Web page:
3. Discussion

Morphologically, the aneurysm tissue derives from the septal leaflet of tricuspid valve and the membranous part of the interventricular septum in the presence of VSD [1] . Aneurysm formation functionally reduces the left to right shunt but had the potential consequence of promoting RVOTO, bacterial endocarditis, rupture and thromboembolism [2] .

TTE is an effective tool for the diagnosis of AMS; however its morphological evaluation lacks detail. In the setting of perimembranous aneurysm, the sensitivity of TTE is 70% [3] . Cardiac magnetic resonance imaging and CT provide additional information regarding the structure and the extent of the aneurysm.

Our patient had a markedly right ventricular hypertrophy attesting of a chronic RVOTO associated with a

(a) (b)

Figure 1. (a) Parasternal long axis view showing a perimembranous restrictive VSD and the aneurysm (arrow); (b) short axis view demonstrating the AMS obstructing the pulmonary trunk with small vegetation attached to its apex. Note the right ventricular hypertrophy and the absence of thrombus formation in the aneurysmal sac.

(a) (b)

Figure 2. (a) Cardiac tomography shows the AMS bulging into the pulmonary trunk, the emboli obstructing the right infe- rior lobar artery (arrow); (b) pulmonary infarction (arrow).

globally infected aneurysmal sac without thrombus. There were some granulations in its apex suggestive of the presence of vegetations that were detached and migrated along the pulmonary artery tree causing, then, pulmonary infarction as seen in computed tomography angiography.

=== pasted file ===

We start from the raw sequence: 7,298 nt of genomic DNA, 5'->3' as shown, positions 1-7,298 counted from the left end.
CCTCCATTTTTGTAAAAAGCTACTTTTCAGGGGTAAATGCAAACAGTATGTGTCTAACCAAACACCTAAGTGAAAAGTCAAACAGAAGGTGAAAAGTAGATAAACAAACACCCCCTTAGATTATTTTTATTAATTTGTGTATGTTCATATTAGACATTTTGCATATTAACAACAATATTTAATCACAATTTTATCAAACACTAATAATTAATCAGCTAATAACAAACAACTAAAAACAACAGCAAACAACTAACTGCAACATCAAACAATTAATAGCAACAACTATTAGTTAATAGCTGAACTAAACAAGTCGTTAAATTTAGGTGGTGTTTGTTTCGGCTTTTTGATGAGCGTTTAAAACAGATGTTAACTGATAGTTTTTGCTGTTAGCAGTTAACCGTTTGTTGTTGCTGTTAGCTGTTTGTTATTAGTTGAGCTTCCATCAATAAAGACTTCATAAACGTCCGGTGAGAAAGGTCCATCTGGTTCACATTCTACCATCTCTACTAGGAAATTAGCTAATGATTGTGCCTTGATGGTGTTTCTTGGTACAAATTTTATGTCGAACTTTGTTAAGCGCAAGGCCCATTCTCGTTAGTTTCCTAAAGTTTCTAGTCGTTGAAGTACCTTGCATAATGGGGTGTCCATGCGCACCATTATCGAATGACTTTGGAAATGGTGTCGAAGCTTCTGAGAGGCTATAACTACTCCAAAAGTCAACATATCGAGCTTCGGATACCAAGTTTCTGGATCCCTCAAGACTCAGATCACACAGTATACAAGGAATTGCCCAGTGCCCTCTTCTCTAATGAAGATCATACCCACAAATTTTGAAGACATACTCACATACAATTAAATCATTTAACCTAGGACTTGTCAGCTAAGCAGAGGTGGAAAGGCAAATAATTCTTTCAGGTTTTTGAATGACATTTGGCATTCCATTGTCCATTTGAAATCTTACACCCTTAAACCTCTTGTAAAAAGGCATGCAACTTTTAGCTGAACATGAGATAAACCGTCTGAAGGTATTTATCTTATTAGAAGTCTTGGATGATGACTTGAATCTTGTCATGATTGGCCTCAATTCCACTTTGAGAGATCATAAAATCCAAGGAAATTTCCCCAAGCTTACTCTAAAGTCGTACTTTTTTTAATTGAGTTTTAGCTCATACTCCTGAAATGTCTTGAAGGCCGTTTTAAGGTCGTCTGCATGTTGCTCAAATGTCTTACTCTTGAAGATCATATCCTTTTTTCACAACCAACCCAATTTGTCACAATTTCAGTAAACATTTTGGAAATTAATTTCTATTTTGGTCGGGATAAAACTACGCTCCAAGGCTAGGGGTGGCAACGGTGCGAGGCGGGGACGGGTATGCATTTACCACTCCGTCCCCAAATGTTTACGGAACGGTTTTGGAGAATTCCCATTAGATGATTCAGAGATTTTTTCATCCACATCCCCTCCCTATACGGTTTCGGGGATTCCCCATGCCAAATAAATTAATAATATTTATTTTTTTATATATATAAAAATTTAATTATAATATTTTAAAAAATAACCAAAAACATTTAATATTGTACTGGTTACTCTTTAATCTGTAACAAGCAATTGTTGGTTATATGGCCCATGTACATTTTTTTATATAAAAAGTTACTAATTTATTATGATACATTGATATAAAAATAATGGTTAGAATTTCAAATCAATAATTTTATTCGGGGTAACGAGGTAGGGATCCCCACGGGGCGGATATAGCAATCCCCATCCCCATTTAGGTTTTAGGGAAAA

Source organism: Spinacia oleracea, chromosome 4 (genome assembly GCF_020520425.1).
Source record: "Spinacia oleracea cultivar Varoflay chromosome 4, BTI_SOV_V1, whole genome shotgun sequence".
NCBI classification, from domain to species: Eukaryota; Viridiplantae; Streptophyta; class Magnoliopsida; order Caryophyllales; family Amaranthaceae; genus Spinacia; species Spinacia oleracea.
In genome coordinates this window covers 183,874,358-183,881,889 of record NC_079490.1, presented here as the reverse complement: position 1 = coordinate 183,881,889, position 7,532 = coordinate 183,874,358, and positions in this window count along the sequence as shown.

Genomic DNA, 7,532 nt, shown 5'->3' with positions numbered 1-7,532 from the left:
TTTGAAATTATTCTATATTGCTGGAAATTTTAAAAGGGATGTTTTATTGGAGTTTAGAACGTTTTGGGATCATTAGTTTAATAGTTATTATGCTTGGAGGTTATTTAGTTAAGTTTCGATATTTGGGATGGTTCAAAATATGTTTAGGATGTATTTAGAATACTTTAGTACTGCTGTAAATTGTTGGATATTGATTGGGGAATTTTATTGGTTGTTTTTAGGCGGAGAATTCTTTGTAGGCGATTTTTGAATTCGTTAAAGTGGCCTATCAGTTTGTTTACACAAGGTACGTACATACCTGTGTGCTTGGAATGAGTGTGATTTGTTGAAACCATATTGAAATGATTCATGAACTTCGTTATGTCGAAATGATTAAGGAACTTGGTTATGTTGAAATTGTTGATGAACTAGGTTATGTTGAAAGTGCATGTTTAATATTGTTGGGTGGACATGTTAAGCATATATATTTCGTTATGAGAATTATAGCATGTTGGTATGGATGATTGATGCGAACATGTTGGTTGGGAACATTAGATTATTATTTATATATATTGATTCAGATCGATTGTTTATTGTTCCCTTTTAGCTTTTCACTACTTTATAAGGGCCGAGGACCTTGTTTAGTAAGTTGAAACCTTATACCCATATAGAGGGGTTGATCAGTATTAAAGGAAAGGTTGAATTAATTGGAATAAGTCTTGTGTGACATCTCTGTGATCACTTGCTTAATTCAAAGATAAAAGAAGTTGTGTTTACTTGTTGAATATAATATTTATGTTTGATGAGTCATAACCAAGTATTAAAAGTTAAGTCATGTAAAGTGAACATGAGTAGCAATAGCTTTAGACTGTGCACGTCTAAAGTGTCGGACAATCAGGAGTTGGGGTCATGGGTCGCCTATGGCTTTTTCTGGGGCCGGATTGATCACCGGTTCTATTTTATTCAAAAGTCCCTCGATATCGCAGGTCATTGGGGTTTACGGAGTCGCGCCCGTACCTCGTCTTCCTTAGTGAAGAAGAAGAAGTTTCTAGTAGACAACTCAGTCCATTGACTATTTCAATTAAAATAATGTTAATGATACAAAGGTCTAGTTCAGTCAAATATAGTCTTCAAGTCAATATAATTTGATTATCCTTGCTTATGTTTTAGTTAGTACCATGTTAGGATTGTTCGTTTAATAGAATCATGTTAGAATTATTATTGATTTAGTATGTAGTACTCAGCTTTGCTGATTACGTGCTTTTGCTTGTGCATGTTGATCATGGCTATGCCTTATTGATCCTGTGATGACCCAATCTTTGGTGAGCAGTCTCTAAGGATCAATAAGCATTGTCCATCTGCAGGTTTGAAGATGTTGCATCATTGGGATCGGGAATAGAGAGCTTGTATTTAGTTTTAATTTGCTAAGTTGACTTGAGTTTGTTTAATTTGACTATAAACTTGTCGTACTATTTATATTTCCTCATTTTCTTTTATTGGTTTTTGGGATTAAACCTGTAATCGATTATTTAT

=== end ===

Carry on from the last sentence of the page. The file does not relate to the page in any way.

Unlike other reports where a thrombus had caused cerebral embolism [4] , this is in our knowledge, the first described and documented case of a septic pulmonary embolism in the setting of AMS.

Although, patients with AMS have historically been considered not to require surgery, more recent data suggest that a significant percentage of these patients develop serious complications during adulthood [2] and thus require high risky surgery.

Because of the natural history of the disease and the lack of guidelines concerning management of this rare condition, surgical closure for small VSD with or without aneurysm may be a reasonable option.

Conflicts of Interest

The authors declare no conflicts of interest.


[1] Anderson, R.H., Lenox, C.C. and Zuberbuhler, J.R. (1983) Mechanisms of Closure of Perimembranous Ventricular Septal Defect. The American Journal of Cardiology, 52, 341-345.
[2] Yilmaz, A.T., Ozal, E., Arslan, M., Tatar, H. and Ozturk, O.Y. (1997) Aneurysm of the Membranous Septum in Adult Patients with Perimembranous Ventricular Septal Defect. European Journal Cardio-Thoracic Surgery, 11, 307-311.
[3] Afaneh, A.B., Wymer, D.C., Kraft, S. and Winchester, D.E. (2012) Membranous Ventricular Septal Aneurysm Diagnosed by Means of Cardiac Computed Tomography. Texas Heart Institute Journal, 39, 450-451.
[4] Salazar, J., Gutierrez, A., Cay, E., Ballester, C., Salazar, J.J. and Placer, L. (2003) Cerebral Embolism and Thrombus in a Membranous Interventricular Septal Aneurysm. The Annals of Thoracic Surgery, 76, 286-287.